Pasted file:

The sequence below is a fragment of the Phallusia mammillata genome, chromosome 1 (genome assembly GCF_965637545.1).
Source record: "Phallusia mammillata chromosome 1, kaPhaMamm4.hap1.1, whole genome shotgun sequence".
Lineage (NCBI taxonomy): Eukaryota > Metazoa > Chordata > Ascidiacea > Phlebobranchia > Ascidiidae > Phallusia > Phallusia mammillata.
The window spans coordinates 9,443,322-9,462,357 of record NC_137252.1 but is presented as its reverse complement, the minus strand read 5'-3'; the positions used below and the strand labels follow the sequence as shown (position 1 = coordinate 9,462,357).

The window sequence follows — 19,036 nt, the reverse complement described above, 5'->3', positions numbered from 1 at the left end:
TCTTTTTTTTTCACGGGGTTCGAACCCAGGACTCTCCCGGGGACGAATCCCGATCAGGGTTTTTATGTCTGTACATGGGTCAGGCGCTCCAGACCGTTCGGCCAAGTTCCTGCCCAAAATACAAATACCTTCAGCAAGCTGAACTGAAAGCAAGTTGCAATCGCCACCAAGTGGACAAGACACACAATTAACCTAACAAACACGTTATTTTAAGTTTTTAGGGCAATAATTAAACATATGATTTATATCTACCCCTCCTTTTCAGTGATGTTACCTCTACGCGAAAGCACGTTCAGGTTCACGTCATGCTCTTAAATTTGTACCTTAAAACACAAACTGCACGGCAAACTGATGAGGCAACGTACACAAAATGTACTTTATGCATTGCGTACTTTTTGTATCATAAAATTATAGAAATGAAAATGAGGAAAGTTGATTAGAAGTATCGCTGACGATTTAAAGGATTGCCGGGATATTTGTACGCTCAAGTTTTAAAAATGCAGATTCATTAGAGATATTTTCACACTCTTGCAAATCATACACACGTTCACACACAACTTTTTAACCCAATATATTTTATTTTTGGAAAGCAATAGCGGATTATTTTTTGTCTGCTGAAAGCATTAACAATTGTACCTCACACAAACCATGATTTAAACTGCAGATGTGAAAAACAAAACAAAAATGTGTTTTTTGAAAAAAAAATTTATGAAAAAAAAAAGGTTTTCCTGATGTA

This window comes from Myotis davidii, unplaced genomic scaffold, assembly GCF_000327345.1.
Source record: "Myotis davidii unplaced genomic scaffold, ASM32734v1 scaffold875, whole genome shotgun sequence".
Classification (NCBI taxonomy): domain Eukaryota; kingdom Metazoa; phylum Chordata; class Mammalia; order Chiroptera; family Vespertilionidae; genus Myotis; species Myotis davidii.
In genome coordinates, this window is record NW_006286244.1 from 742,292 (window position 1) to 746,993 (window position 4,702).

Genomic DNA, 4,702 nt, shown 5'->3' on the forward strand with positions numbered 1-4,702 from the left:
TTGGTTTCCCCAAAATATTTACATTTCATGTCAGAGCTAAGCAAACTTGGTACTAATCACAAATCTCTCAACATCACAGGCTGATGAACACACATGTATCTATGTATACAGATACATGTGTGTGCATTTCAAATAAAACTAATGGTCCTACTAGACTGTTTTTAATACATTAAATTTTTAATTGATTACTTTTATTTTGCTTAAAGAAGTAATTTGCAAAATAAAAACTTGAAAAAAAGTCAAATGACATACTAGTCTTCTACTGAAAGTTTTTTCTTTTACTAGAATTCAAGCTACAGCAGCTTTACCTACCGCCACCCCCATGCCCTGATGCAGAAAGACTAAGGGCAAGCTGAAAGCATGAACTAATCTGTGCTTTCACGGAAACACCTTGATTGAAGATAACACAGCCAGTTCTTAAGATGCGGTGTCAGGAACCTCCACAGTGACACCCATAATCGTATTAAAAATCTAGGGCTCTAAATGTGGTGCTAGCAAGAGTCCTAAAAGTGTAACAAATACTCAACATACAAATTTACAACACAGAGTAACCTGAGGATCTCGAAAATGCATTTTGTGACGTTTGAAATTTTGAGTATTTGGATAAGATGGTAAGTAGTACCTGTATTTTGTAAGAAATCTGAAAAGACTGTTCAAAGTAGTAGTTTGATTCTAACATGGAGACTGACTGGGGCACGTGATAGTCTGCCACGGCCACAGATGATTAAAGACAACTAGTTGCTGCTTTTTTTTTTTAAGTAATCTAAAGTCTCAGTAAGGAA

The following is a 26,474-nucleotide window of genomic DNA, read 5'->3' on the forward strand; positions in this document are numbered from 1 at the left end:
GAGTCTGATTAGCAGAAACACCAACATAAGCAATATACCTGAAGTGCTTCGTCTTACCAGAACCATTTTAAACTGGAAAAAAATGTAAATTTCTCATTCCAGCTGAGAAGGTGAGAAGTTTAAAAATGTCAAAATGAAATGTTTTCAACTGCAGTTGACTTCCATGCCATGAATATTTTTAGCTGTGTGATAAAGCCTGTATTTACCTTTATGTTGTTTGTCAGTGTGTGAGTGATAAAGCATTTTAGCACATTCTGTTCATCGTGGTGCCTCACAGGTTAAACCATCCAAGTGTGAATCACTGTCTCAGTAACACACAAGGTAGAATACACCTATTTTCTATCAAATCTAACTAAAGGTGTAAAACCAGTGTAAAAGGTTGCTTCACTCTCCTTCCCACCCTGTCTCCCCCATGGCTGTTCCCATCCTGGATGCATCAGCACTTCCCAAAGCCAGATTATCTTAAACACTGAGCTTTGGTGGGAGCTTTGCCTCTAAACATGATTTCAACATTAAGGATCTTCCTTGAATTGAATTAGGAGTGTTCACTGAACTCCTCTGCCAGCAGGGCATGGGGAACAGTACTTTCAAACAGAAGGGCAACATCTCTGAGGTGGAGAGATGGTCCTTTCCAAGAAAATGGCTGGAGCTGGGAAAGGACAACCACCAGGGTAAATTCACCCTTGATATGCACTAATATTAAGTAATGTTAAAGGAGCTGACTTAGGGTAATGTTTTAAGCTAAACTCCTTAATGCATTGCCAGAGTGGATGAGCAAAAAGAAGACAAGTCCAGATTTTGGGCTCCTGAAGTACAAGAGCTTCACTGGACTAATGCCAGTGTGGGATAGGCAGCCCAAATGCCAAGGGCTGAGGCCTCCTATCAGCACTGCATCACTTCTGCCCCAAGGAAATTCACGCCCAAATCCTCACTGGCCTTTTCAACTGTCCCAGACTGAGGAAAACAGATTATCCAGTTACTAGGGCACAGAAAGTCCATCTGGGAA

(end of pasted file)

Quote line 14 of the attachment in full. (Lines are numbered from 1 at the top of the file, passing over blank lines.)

GAGTCTGATTAGCAGAAACACCAACATAAGCAATATACCTGAAGTGCTTCGTCTTACCAGAACCATTTTAAACTGGAAAAAAATGTAAATTTCTCATTCCAGCTGAGAAGGTGAGAAGTTTAAAAATGTCAAAATGAAATGTTTTCAACTGCAGTTGACTTCCATGCCATGAATATTTTTAGCTGTGTGATAAAGCCTGTATTTACCTTTATGTTGTTTGTCAGTGTGTGAGTGATAAAGCATTTTAGCACATTCTGTTCATCGTGGTGCCTCACAGGTTAAACCATCCAAGTGTGAATCACTGTCTCAGTAACACACAAGGTAGAATACACCTATTTTCTATCAAATCTAACTAAAGGTGTAAAACCAGTGTAAAAGGTTGCTTCACTCTCCTTCCCACCCTGTCTCCCCCATGGCTGTTCCCATCCTGGATGCATCAGCACTTCCCAAAGCCAGATTATCTTAAACACTGAGCTTTGGTGGGAGCTTTGCCTCTAAACATGATTTCAACATTAAGGATCTTCCTTGAATTGAATTAGGAGTGTTCACTGAACTCCTCTGCCAGCAGGGCATGGGGAACAGTACTTTCAAACAGAAGGGCAACATCTCTGAGGTGGAGAGATGGTCCTTTCCAAGAAAATGGCTGGAGCTGGGAAAGGACAACCACCAGGGTAAATTCACCCTTGATATGCACTAATATTAAGTAATGTTAAAGGAGCTGACTTAGGGTAATGTTTTAAGCTAAACTCCTTAATGCATTGCCAGAGTGGATGAGCAAAAAGAAGACAAGTCCAGATTTTGGGCTCCTGAAGTACAAGAGCTTCACTGGACTAATGCCAGTGTGGGATAGGCAGCCCAAATGCCAAGGGCTGAGGCCTCCTATCAGCACTGCATCACTTCTGCCCCAAGGAAATTCACGCCCAAATCCTCACTGGCCTTTTCAACTGTCCCAGACTGAGGAAAACAGATTATCCAGTTACTAGGGCACAGAAAGTCCATCTGGGAA